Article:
The New York Giants are in the market for a new quarterback, but how will they acquire one? Let’s get one thing out of the way first:
How many times have fans “evaluated” a player and claimed them be bad, poor, inadequate…you name it? When it comes to quarterbacks, everybody is a critic that believes they know the secret. Remember in 2017 when the top passers in the NFL Draft were Patrick Mahomes, Mitchell Trubisky, and Deshaun Watson?
Those three quarterbacks were projected to be busts, with Watson having the most upside but was still coined a run-first QB that is too reckless. Since those comments were made, Mahomes has blossomed into one of the most talented signal callers in the league and the potential face of the NFL for years to come…frog voice and all. The remaining two have become franchise quarterbacks and will stay put for at least the next five years.
Turning to Big Blue:
The New York Giants are in a position where they need to find a successor for Eli Manning, and while the 2019 NFL Draft doesn’t present the best options, especially when compared to 2020, there is plenty of talent and reason for excitement. Players like Dwayne Haskins, Daniel Jones, and Kyler Murray offer optimism in regard to a “weak quarterback class.”
As we stated before, it’s not appropriate to coin the men on the table as busts already, and quite frankly, I don’t take any opinions seriously until I’ve done the research myself. I can guarantee a majority of fans haven’t even watched the tape on any of the players they seem to be so informed about.
A youth agenda:
The Giants need a quarterback to sit and learn behind their veteran leader, soaking in the knowledge and expertise he presents day-in and day-out. Manning’s intangible skills are some of the most developed in the NFL, which has value in of itself. Allowing a young player to sit behind him and develop is the perfect molding strategy and one that will likely happen in the year ahead.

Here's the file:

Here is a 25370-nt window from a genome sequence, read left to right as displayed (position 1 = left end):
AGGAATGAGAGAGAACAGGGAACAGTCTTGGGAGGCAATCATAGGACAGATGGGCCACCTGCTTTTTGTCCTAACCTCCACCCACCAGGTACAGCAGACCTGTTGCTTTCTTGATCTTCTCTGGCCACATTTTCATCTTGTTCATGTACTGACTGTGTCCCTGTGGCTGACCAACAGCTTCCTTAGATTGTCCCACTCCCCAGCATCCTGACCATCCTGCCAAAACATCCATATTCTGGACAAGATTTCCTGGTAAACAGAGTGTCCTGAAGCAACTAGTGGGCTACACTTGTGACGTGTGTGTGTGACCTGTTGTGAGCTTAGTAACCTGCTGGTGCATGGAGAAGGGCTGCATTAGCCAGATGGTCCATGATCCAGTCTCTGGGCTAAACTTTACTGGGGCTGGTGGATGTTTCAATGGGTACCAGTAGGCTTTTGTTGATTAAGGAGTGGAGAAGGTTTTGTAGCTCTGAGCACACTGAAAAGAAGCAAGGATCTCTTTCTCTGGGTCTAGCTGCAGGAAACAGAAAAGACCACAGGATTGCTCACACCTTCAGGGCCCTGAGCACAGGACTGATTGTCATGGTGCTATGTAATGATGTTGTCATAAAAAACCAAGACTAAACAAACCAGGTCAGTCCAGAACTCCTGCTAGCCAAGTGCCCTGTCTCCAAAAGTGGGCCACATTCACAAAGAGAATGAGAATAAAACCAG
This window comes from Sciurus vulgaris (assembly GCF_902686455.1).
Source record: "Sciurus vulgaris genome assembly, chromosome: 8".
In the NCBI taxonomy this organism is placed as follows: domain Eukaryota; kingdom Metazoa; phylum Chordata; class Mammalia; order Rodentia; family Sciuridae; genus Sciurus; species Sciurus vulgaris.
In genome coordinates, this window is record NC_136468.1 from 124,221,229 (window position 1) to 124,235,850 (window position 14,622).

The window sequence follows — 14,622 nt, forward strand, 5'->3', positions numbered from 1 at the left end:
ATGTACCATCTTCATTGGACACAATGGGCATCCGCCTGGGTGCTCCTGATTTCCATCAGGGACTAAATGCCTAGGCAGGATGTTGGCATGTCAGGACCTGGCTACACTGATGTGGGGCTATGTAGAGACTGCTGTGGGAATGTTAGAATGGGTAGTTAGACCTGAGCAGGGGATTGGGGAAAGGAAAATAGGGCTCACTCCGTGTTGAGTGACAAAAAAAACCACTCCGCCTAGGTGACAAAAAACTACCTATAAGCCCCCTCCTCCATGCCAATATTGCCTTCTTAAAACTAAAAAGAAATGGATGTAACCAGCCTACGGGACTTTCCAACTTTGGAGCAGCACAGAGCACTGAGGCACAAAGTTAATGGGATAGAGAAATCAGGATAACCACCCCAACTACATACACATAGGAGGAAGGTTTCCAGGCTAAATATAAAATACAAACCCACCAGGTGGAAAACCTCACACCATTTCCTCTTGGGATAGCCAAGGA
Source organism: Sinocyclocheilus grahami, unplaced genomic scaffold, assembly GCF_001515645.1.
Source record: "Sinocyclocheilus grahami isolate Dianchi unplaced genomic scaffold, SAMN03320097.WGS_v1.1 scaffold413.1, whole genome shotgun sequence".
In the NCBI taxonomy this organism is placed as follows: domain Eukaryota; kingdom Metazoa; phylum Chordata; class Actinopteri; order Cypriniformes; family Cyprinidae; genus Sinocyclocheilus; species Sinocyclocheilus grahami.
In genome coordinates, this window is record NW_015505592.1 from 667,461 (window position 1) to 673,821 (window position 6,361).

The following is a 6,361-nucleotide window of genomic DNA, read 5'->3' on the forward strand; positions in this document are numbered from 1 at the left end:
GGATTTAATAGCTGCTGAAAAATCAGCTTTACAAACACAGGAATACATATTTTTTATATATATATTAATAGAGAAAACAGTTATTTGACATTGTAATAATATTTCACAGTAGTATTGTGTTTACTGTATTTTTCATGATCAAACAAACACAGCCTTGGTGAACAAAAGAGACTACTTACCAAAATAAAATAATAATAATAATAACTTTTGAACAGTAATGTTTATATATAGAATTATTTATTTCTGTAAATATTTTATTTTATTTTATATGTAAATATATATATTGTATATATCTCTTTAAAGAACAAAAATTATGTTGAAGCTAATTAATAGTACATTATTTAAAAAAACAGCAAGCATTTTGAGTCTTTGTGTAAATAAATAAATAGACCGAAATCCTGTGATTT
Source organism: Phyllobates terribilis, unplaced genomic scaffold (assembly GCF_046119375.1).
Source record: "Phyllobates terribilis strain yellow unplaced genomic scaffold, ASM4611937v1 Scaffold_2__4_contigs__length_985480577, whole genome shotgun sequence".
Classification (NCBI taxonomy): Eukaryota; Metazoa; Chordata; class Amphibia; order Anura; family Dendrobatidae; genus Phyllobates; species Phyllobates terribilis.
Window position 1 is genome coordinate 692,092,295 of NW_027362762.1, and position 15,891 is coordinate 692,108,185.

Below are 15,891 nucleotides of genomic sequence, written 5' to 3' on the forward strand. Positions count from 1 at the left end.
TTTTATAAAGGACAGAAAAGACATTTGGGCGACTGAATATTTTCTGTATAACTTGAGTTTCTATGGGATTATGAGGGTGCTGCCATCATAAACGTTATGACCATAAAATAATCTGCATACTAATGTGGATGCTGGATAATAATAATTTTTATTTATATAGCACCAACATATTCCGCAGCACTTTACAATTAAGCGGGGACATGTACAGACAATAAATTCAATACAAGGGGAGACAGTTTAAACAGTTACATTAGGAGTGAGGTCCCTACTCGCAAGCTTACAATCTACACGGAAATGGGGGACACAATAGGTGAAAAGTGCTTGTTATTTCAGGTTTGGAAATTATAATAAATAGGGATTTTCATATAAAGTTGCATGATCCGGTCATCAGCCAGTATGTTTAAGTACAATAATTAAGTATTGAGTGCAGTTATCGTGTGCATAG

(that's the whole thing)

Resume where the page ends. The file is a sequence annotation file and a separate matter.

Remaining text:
Whether it be Haskins, Jones, or Murray, there’s no way of telling if any of them will succeed or not. Often times, a player is suited for the specific scheme the offense runs — just ask Case Keenum who was magnificent under Pat Shurmur and was benched with the Denver Broncos for his struggles.
Alex Wilson’s take:
Personally, I’m a big Haskins fan, at least when it comes to the options available in 2019. He’s a bit heavy-footed, but his accuracy is solid and he has the necessary athleticism to extend plays and continue drives. He would potentially be the first African-American franchise quarterback for the Giants in the team’s history. That’s noteworthy.
While his ethnicity has no relevance to how he performs on the field, it’s important that we don’t assume he’s a run-first quarterback, because he’s most certainly not. Haskins has deadly vision, a fantastic deep ball, and can throw under pressure.
Take a look at the clip below:
Doing some QB watching today. Let’s talk #OhioState QB Dwayne Haskins. He’s a long strider and his footwork needs improvement, but he’s got a cannon for an arm. Here against Penn State, he doesn’t have time to set due to pressure, but throws a laser to his WR off his front foot pic.twitter.com/r24Ikxs2a3
— Mike Alessandrini (@AFootballMike) January 30, 2019
You can see that the Ohio State QB has long strides, which can cause sloppy footwork, but his arm strength compensates for that flaw. Watch as he immediately comes under pressure and throws awkwardly on a rope to the boundary. That’s impressive and something that a lot of teams are looking for in a franchise passer.
The ability to extend plays goes beyond running, and you can see that here with Haskins’ ability to launch the ball to the sideline without planting his feet.
Now, I don’t want this article to come off as a pro-Haskins one, which it seemingly sounds like. The point is, the 2019 draft is stacked with talent, it ultimately comes down to finding the right player with the right skill-set for your offensive scheme, and the Giants will be looking for exactly that.